In 1995, an employee for the American Association for the Advancement of Science had an idea for this newfangled Internet thing. Nan Broadbent was the organization’s director of communications, and she imagined a web platform where reporters could access embargoed journal articles. Not just from the AAAS publication Science, but all new research from every journal. Which might seem trite on today’s hyper-aggregated web. But remember, this was an era when anime nerds on Geocities were still struggling to organize their competing Ranma 1/2 fansites into webrings1.
Remember, scientific journals are way more competitive than anime nerds. And AAAS publishes Science, one of the most dominant publications on the planet. “I had to convince the others that we were not going to steal their stories,” says Broadbent, who masterminded the collaborative EurekAlert effort. She did so by organizing the service as an independent arm within AAAS.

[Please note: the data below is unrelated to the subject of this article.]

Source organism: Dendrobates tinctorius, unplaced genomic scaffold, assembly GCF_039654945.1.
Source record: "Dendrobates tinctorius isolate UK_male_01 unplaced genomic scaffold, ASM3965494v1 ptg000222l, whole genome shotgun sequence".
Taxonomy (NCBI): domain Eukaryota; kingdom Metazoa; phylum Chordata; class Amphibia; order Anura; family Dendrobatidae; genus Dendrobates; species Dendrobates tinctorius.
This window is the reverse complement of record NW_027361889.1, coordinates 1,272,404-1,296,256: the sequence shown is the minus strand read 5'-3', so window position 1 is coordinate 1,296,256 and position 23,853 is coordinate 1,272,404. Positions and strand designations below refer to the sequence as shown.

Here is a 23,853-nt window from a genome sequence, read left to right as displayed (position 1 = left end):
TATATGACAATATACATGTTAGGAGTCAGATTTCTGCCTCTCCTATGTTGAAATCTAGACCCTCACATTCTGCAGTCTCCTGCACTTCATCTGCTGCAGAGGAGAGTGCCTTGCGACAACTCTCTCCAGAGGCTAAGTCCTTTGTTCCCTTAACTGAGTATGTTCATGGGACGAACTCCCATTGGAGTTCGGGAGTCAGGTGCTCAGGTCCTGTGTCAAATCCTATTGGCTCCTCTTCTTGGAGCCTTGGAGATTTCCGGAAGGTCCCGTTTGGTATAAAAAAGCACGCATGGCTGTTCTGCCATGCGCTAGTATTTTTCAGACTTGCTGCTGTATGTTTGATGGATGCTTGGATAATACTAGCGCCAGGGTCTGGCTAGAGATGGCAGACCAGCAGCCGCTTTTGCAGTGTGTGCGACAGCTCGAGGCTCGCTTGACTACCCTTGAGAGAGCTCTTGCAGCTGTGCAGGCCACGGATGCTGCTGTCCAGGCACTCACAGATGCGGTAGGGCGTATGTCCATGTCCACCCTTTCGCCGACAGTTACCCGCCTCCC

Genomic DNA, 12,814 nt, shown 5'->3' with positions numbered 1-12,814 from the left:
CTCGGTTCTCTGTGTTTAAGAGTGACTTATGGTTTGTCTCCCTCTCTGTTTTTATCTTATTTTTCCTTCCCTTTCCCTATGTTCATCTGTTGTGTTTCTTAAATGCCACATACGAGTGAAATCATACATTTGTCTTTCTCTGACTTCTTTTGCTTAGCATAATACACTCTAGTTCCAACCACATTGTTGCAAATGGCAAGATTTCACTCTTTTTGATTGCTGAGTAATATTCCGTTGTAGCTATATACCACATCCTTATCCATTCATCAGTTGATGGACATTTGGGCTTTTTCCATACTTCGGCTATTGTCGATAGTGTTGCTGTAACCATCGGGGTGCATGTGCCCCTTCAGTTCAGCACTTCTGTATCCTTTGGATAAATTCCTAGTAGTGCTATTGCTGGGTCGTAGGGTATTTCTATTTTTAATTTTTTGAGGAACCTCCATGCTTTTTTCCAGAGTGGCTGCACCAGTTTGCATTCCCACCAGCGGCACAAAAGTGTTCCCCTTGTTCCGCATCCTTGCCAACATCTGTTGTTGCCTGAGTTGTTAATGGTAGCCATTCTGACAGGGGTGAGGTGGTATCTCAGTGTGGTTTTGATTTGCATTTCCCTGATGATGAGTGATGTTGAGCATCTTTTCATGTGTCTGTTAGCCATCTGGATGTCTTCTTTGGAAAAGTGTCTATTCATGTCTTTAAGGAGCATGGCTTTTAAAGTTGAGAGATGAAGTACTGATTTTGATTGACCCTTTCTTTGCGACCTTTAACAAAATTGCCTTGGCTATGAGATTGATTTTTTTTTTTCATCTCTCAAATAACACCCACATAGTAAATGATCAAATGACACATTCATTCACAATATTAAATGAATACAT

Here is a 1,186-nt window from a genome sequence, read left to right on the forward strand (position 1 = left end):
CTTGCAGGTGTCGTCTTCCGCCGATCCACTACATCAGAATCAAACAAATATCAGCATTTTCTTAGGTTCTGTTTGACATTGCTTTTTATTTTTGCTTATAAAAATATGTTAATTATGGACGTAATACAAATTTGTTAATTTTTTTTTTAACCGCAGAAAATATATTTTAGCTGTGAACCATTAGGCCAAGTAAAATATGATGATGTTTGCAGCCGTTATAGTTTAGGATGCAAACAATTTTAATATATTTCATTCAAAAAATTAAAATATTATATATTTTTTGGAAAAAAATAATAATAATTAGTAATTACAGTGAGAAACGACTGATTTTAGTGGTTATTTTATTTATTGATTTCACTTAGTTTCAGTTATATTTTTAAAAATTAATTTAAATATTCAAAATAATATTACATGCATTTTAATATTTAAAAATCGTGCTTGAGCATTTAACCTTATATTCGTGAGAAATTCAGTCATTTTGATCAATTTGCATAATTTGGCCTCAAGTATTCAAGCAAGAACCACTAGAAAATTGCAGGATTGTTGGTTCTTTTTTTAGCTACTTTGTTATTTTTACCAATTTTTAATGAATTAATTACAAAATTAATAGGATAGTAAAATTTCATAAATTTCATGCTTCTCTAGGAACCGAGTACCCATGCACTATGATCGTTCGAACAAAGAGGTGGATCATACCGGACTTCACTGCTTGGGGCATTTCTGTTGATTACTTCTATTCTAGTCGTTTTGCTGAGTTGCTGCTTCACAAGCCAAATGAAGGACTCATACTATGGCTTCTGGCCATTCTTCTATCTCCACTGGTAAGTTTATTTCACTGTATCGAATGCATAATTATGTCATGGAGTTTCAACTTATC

“You have to credit Nan for her persistence and creativity,” says Ginger Pinholster, the AAAS’ current communications director. “She brought together all the right players, and organized a meeting in spring 1996 to set forth editorial and access policies.” Such as: EurekAlert employees would not get sneak previews of Science’s upcoming stories, and they would not share articles from other journals with their coworkers in the AAAS. Every reporter would have their credentials verified in order to get access. For accountability, EurekAlert would have an advisory board independent of the AAAS.